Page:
Understanding the pricing of RTP and FedNow instant payments
There has been heavy investment in technology to develop the underlying infrastructure to support the speed, immediacy and digitization around instant payments. Apart from a few countries like Mexico, where the existing payments platform have been upgraded to cater to instant payments, infrastructure has been designed to ground-up to handle the high volumes and values of instant payments.
Across the world, instant payment infrastructure development has been funded by two main categories:
- Public authorities – specifically central banks as in the case of Australia
Public authorities, in particular the central bank, provide funding for the development of the faster payment infrastructure and often maintain full ownership of the arrangement as in the case of FedNow. Other examples include Australia, China and Mexico.
- Private Sector
Often, the infrastructure is owned by a private entity or an association, as in the case of TCH’s RTP and the Faster Payments in UK.
The 3 components of participation fees
Banks wanting to participate on instant payment networks end up paying different fees to avail the service of instant clearing and settlement. A few providers offer fixed fees, often higher for bigger banks, but offer volume-based discounts for transactions later. Strategies could also include offering lower fixed fees for participants with lower transaction volumes.
Whatever the strategy, the operators aim to recover the investments made on the infrastructure and cover the expenses to keep the infrastructure operational.
Fees that participants pay to avail the services include:
- Onetime joining fee – the admin overhead for onboarding
- Transaction fee – mainly to cover the operating expenses
- Annual fee – to recover investments costs and to take care of the upkeep of the system
Here is an insight into how operators in different countries structure the participation fees:
|Country||Participation fees||End customer fees|
|Australia||Volume-based discounts||No cap on end customer fees|
Admission and monthly subscription fee, variable transaction fee.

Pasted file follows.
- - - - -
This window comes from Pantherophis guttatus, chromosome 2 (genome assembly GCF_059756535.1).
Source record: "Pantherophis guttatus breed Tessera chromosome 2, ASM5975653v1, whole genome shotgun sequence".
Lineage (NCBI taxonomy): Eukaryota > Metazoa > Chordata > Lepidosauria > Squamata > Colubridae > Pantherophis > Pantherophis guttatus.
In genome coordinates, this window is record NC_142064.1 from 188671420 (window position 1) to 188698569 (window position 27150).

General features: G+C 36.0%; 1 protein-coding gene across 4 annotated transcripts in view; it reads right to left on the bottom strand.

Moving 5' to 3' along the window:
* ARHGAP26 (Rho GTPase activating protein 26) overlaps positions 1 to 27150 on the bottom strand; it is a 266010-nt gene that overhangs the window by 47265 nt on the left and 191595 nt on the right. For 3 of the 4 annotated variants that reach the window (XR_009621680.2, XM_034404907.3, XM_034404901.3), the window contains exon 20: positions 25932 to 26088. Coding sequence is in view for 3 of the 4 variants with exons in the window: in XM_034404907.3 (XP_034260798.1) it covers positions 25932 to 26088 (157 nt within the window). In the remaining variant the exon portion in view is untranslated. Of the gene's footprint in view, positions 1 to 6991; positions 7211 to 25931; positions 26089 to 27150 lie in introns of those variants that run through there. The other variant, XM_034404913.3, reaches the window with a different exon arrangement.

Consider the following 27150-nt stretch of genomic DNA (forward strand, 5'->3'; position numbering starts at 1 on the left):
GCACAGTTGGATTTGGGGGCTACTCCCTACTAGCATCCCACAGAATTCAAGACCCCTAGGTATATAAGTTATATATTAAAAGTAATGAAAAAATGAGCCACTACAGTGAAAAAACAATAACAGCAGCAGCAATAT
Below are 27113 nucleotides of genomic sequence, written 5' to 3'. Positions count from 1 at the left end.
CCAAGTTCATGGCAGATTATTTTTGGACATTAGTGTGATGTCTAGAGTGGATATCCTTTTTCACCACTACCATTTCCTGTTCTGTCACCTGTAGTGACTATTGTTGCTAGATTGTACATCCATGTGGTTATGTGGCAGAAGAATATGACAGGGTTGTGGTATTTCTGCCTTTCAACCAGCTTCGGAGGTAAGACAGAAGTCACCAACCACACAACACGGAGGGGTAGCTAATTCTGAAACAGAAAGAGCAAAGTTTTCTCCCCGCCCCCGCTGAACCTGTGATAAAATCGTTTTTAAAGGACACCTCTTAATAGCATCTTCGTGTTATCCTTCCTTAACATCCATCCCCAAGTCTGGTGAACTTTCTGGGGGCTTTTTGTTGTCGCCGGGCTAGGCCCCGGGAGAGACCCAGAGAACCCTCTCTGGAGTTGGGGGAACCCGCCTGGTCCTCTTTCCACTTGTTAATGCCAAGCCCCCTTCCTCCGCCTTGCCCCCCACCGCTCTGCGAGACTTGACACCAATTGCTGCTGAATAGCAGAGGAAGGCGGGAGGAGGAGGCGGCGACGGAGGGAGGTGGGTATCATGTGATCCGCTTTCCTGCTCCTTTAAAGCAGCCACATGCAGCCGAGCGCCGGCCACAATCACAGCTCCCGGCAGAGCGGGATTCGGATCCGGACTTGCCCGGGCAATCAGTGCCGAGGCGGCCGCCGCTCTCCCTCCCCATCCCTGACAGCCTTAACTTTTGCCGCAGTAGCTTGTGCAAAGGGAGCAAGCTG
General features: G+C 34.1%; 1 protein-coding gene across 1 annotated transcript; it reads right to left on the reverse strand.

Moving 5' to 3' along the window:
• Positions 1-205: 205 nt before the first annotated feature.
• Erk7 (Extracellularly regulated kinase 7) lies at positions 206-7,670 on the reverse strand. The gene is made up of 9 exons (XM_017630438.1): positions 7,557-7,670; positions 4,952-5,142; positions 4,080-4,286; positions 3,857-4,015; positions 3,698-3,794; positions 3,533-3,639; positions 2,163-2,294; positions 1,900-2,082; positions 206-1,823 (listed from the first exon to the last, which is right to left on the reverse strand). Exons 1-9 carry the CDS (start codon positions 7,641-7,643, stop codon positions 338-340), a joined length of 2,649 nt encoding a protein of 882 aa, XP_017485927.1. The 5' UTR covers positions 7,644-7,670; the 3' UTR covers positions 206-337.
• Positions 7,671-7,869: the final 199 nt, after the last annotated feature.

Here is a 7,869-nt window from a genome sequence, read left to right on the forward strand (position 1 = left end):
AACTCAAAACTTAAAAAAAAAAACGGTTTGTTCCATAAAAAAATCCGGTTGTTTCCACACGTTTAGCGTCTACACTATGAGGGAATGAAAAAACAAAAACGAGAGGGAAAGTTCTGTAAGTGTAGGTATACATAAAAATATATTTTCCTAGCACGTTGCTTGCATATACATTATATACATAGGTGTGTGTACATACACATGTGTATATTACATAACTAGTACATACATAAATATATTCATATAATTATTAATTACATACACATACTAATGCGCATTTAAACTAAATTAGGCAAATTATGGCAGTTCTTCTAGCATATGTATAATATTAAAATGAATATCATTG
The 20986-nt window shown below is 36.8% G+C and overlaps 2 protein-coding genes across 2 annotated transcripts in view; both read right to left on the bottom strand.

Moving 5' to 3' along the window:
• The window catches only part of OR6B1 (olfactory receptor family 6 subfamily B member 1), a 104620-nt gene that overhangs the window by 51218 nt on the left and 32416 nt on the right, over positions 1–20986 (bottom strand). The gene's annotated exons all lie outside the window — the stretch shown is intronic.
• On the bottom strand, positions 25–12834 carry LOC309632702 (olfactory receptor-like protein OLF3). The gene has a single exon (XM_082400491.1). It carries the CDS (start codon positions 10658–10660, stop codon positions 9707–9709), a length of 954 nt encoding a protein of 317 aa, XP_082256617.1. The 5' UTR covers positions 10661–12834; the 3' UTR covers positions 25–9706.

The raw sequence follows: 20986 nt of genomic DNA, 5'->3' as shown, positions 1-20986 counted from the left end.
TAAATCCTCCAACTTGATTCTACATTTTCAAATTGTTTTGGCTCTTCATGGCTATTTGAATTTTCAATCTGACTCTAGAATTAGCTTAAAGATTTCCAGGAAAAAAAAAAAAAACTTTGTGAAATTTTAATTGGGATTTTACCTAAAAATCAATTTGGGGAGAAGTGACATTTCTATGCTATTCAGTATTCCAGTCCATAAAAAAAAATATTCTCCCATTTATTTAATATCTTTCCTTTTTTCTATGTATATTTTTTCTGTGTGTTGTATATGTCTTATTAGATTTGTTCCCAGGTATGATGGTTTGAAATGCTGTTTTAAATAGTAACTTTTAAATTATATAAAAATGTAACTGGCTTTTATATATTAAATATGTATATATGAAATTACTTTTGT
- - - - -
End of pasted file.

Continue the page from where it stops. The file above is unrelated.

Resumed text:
|All SMEs exempt from transaction fees up to a certain limit.|
Admission fee and variable fee
|Banks can set their own fees.|
Admission fee and volume-based transaction fee
|Free on digital channels, but regulated costs for branch and ATM transactions.|
How does the US compare?
RTP follows a single and uniform pricing structure for all participants. There are no thresholds on monthly minimums and volumes. Unlike several other countries, there is no admission fees to join the system. The transaction fees are per transaction and are volume-agnostic, with an inter-participant fee in the form of a “Request for Payment” fee to cover the cost of sending and honoring the RFP. Additionally, a recurring monthly fee for network connectivity fee is also charged to participants with a direct connection.
The fee for sending credit transfer messages is $0.045 - to be paid by its sender, including returns. Request for payment (RFP) message incurs $0.01 to be paid by the requestor, wherever payments have been requested or funds need to be returned.
There is full freedom for the RTP participants to decide the final transaction charges that apply to end customers using the service.
The benchmark for banks
Studies from AFP show that real-time payments can be a low-cost alternative for wires, as they have the characteristics of irrevocability and real-time gross settlement. The declining volume of checks and the unfavorable cost of processing them are already showing a slow death in other geographies that have embraced instant payments. For banks to see the benefits of instant payments, a benchmark of the median costs involved in processing each payment type can give a good indication of the cost advantage that instant payments offer to them.
Median cost to process different payment types
Thankfully, the pricing structure of instant payments for banks is a fully transparent structure for both FedNow and RTP. There are no volume discounts, making it a level playing field for banks of all sizes. The flat pricing model is expected to make adoption ubiquitous across the ecosystem – the government, clearing houses, financial institutions, consumers, and businesses.